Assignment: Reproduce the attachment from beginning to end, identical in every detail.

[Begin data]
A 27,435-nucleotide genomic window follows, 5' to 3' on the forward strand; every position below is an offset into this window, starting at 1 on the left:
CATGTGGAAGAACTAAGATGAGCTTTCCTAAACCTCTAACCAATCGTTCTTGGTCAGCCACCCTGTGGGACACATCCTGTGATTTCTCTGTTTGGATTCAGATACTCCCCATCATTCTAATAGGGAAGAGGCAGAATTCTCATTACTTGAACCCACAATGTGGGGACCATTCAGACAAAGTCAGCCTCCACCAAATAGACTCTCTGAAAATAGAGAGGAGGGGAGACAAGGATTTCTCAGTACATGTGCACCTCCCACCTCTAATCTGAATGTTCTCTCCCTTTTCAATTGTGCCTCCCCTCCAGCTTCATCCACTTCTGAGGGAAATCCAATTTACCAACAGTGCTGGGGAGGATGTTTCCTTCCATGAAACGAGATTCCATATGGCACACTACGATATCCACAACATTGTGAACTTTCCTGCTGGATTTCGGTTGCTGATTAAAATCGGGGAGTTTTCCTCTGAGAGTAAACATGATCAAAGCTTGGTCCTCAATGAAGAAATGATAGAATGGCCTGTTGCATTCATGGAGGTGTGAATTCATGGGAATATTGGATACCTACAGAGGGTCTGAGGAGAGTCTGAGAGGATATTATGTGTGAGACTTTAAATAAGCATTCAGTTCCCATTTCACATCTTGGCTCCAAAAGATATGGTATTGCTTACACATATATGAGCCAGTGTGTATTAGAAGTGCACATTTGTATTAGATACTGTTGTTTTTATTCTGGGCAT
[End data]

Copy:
A 27,435-nucleotide genomic window follows, 5' to 3' on the forward strand; every position below is an offset into this window, starting at 1 on the left:
CATGTGGAAGAACTAAGATGAGCTTTCCTAAACCTCTAACCAATCGTTCTTGGTCAGCCACCCTGTGGGACACATCCTGTGATTTCTCTGTTTGGATTCAGATACTCCCCATCATTCTAATAGGGAAGAGGCAGAATTCTCATTACTTGAACCCACAATGTGGGGACCATTCAGACAAAGTCAGCCTCCACCAAATAGACTCTCTGAAAATAGAGAGGAGGGGAGACAAGGATTTCTCAGTACATGTGCACCTCCCACCTCTAATCTGAATGTTCTCTCCCTTTTCAATTGTGCCTCCCCTCCAGCTTCATCCACTTCTGAGGGAAATCCAATTTACCAACAGTGCTGGGGAGGATGTTTCCTTCCATGAAACGAGATTCCATATGGCACACTACGATATCCACAACATTGTGAACTTTCCTGCTGGATTTCGGTTGCTGATTAAAATCGGGGAGTTTTCCTCTGAGAGTAAACATGATCAAAGCTTGGTCCTCAATGAAGAAATGATAGAATGGCCTGTTGCATTCATGGAGGTGTGAATTCATGGGAATATTGGATACCTACAGAGGGTCTGAGGAGAGTCTGAGAGGATATTATGTGTGAGACTTTAAATAAGCATTCAGTTCCCATTTCACATCTTGGCTCCAAAAGATATGGTATTGCTTACACATATATGAGCCAGTGTGTATTAGAAGTGCACATTTGTATTAGATACTGTTGTTTTTATTCTGGGCAT